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When Your Dog Dies: Preparing for the Death of a Dog

by Guest Author

in Cremation

When you decide to become a pet owner, you sign on for fun-filled years with the animal, especially when that animal is a dog. You will have many great years that will be full of laughter, love and even a little frustration, but watching your puppy grow into a well-developed and considerate dog that loves you unconditionally makes everything you endure worth it. Being a pet owner means so many things, unfortunately, it also means that inevitably you will have to prepare to say goodbye to the special relationship you have with your pet.

The odds are that you will have to bury your pet or choose cremation, which can be extremely devastating and difficult. Knowing that it will probably come along, it is a good idea to think about how you would like to handle the situation so it will be easy to prepare when the time actually comes. The best case scenario is that your dog leaves this world due to old age, that way he can live his life to the fullest and have as much time as possible with you and your family, but there are also a number of other reasons that a dog could die sooner than expected, including a number of terminal illnesses, and even accidents. So whether your dog has started getting slower, or is sick or you just like to plan ahead, take a look at some of the things you should begin to consider for when his internal clock stops ticking.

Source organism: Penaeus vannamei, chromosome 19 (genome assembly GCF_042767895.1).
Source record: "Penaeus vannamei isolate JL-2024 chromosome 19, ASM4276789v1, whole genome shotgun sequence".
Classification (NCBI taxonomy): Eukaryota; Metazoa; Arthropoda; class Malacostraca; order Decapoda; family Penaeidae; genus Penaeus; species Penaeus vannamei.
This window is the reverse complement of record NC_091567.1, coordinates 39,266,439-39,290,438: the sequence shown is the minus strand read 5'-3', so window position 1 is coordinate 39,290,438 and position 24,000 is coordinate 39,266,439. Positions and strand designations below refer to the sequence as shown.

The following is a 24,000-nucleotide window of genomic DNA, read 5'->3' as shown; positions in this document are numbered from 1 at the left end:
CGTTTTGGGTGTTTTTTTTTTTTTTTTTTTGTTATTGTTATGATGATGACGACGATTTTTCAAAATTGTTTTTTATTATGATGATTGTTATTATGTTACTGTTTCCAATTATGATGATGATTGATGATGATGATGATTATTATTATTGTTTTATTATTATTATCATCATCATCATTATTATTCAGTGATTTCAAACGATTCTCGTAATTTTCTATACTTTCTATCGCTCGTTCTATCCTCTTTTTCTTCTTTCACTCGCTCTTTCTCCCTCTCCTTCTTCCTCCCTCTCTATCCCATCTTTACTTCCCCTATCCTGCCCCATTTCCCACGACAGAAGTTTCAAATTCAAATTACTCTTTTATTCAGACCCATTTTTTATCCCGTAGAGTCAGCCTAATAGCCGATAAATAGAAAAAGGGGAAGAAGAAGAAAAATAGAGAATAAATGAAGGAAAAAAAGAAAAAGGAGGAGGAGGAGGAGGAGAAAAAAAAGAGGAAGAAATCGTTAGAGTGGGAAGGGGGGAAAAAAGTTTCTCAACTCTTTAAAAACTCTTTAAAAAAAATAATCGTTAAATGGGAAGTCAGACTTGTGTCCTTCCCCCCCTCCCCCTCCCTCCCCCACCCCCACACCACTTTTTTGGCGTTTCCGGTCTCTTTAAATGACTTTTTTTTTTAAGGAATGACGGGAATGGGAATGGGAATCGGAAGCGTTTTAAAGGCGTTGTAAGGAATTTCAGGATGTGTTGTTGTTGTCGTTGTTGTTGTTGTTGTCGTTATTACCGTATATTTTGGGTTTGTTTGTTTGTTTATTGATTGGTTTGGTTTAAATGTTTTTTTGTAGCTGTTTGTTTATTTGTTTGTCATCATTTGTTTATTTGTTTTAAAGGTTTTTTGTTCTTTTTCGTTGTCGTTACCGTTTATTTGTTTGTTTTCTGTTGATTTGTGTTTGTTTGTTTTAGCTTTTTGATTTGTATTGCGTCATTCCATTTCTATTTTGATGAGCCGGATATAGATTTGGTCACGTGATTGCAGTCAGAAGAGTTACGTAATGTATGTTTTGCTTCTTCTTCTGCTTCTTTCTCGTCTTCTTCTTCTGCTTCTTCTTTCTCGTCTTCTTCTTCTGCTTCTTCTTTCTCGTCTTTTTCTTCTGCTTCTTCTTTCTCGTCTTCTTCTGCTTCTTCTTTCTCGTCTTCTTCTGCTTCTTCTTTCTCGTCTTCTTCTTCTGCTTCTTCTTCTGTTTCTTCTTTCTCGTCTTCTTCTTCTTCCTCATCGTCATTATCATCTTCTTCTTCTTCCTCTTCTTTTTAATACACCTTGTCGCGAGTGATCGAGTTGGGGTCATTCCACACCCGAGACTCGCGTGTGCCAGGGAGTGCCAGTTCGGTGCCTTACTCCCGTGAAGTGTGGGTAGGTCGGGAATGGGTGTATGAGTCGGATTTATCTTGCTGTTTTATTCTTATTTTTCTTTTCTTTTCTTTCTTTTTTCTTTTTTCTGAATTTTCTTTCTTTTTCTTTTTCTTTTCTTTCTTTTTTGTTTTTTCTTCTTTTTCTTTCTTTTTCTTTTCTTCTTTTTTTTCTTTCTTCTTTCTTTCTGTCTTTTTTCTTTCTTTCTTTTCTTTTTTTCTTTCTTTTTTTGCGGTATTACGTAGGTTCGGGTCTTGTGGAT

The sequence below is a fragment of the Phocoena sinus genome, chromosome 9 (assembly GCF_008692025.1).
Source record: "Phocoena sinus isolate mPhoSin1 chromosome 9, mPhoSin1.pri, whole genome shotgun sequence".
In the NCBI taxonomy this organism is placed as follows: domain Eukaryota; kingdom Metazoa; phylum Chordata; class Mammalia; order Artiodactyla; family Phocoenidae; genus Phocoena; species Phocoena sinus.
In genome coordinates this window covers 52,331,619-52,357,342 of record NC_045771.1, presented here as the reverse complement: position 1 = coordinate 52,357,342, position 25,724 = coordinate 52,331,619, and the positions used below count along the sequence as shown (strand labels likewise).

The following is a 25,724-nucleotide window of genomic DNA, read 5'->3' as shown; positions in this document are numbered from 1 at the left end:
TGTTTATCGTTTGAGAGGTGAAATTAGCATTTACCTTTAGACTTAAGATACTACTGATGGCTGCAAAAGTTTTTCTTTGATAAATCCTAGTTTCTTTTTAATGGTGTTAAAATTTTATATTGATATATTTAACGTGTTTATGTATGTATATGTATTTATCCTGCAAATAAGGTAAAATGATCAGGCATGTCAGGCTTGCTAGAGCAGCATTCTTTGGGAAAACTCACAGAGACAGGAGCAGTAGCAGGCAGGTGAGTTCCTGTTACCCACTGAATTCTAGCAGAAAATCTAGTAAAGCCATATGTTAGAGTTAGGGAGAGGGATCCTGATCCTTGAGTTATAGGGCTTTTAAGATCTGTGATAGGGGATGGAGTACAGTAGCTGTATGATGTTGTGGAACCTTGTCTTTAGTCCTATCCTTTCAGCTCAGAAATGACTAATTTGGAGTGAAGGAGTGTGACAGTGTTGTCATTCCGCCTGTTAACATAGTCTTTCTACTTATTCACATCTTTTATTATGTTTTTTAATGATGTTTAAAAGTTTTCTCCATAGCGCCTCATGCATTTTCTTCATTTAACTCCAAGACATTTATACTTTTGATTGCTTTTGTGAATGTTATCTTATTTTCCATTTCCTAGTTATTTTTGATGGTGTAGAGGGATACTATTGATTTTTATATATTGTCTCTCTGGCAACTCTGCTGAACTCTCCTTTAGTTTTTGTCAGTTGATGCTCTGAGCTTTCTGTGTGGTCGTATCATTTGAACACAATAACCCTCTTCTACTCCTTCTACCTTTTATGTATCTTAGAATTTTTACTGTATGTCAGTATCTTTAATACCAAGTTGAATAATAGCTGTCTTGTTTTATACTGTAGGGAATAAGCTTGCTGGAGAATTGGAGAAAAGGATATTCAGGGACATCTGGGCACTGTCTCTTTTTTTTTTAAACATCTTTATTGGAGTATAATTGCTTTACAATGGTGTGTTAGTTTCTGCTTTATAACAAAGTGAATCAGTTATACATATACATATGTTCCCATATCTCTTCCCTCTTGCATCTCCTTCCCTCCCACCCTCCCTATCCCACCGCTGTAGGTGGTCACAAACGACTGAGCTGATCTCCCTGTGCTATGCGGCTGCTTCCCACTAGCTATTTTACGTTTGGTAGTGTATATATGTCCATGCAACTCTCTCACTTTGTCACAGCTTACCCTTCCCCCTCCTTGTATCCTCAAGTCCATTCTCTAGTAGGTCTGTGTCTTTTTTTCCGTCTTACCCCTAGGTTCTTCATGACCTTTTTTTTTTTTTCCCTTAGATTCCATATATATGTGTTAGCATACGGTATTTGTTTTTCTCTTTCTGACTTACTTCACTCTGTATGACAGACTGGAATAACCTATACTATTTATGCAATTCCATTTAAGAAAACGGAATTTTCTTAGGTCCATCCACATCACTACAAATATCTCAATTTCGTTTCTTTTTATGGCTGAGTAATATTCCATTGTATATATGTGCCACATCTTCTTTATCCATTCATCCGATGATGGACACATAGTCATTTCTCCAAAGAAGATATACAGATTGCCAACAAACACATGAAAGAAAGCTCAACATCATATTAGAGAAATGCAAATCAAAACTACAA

Talk to Your Family
If you have other family members who love your dog as much as you do, especially small children, it is important to talk about the circle of life. As you help prepare the people in your dog’s life that love him for what could or is about to happen. Children become quickly attached and may have a very hard time saying goodbye to the family pet – so be sure to explain that dogs do not live as long as humans and age much more rapidly. You may also want to consider renting All Dogs go to Heaven, to help reinforce a positive for when your dog actually does pass away.

Journal Fond Memories
Life really can be done in the blink of an eye, so make sure you treasure every day that you have with your best friend, and do not forget to journal special memories. You will find these very helpful as you deal with losing your pal and can even share them at a memorial or read them to help cheer yourself up on a particularly gloomy day.

Consider a Service
When your dog passes what do you envision as your final goodbye? An intimate family gathering as you bury your pet in his favorite part of the yard? Or do you see a more formal ceremony where you invite friends and family to help celebrate the life and love that your dog brought to you daily? Will you keep the service simple or will you want to hire out a service to help plan the ceremony? Will you bury your dog or have him cremated? These may be difficult questions, but by figuring them out early you will have less to deal with when the time actually comes.

Nobody likes to think about the worst-case scenario, but the more you prepare yourself and your family the better and less confusing and stressful it will be. You can spend your final days together comforting your dog and helping your children bid farewell to the pet they have known and loved all their lives.

Susan Wright, DMV has dedicated her professional life to caring for domestic animals as a veterinarian.

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